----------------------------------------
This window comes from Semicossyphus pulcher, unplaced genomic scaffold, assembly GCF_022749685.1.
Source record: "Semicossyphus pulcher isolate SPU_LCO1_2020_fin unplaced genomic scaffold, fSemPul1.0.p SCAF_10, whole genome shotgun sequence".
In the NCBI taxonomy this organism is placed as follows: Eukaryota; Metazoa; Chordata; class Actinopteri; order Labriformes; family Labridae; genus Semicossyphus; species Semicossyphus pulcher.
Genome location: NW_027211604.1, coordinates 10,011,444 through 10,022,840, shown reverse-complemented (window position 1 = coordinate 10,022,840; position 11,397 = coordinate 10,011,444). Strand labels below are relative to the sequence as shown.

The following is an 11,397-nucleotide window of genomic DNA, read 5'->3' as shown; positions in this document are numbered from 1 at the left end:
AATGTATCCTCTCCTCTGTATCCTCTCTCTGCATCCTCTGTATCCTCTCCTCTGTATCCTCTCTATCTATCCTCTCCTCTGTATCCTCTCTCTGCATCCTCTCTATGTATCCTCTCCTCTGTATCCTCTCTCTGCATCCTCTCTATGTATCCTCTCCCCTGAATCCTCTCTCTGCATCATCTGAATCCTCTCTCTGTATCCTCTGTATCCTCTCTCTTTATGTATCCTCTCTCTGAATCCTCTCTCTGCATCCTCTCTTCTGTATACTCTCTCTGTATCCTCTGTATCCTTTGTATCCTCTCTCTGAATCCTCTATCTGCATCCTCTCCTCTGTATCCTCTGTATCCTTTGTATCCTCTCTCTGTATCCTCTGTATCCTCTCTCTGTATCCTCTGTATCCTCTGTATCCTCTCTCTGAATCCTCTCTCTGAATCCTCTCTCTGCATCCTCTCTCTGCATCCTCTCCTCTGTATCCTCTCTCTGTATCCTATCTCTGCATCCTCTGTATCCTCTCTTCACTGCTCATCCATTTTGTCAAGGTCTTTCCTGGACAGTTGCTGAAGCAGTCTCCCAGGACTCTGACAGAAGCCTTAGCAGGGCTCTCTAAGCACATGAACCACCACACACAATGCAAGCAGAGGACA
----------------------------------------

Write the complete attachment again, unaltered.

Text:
This window comes from Semicossyphus pulcher, unplaced genomic scaffold, assembly GCF_022749685.1.
Source record: "Semicossyphus pulcher isolate SPU_LCO1_2020_fin unplaced genomic scaffold, fSemPul1.0.p SCAF_10, whole genome shotgun sequence".
In the NCBI taxonomy this organism is placed as follows: Eukaryota; Metazoa; Chordata; class Actinopteri; order Labriformes; family Labridae; genus Semicossyphus; species Semicossyphus pulcher.
Genome location: NW_027211604.1, coordinates 10,011,444 through 10,022,840, shown reverse-complemented (window position 1 = coordinate 10,022,840; position 11,397 = coordinate 10,011,444). Strand labels below are relative to the sequence as shown.

The following is an 11,397-nucleotide window of genomic DNA, read 5'->3' as shown; positions in this document are numbered from 1 at the left end:
AATGTATCCTCTCCTCTGTATCCTCTCTCTGCATCCTCTGTATCCTCTCCTCTGTATCCTCTCTATCTATCCTCTCCTCTGTATCCTCTCTCTGCATCCTCTCTATGTATCCTCTCCTCTGTATCCTCTCTCTGCATCCTCTCTATGTATCCTCTCCCCTGAATCCTCTCTCTGCATCATCTGAATCCTCTCTCTGTATCCTCTGTATCCTCTCTCTTTATGTATCCTCTCTCTGAATCCTCTCTCTGCATCCTCTCTTCTGTATACTCTCTCTGTATCCTCTGTATCCTTTGTATCCTCTCTCTGAATCCTCTATCTGCATCCTCTCCTCTGTATCCTCTGTATCCTTTGTATCCTCTCTCTGTATCCTCTGTATCCTCTCTCTGTATCCTCTGTATCCTCTGTATCCTCTCTCTGAATCCTCTCTCTGAATCCTCTCTCTGCATCCTCTCTCTGCATCCTCTCCTCTGTATCCTCTCTCTGTATCCTATCTCTGCATCCTCTGTATCCTCTCTTCACTGCTCATCCATTTTGTCAAGGTCTTTCCTGGACAGTTGCTGAAGCAGTCTCCCAGGACTCTGACAGAAGCCTTAGCAGGGCTCTCTAAGCACATGAACCACCACACACAATGCAAGCAGAGGACA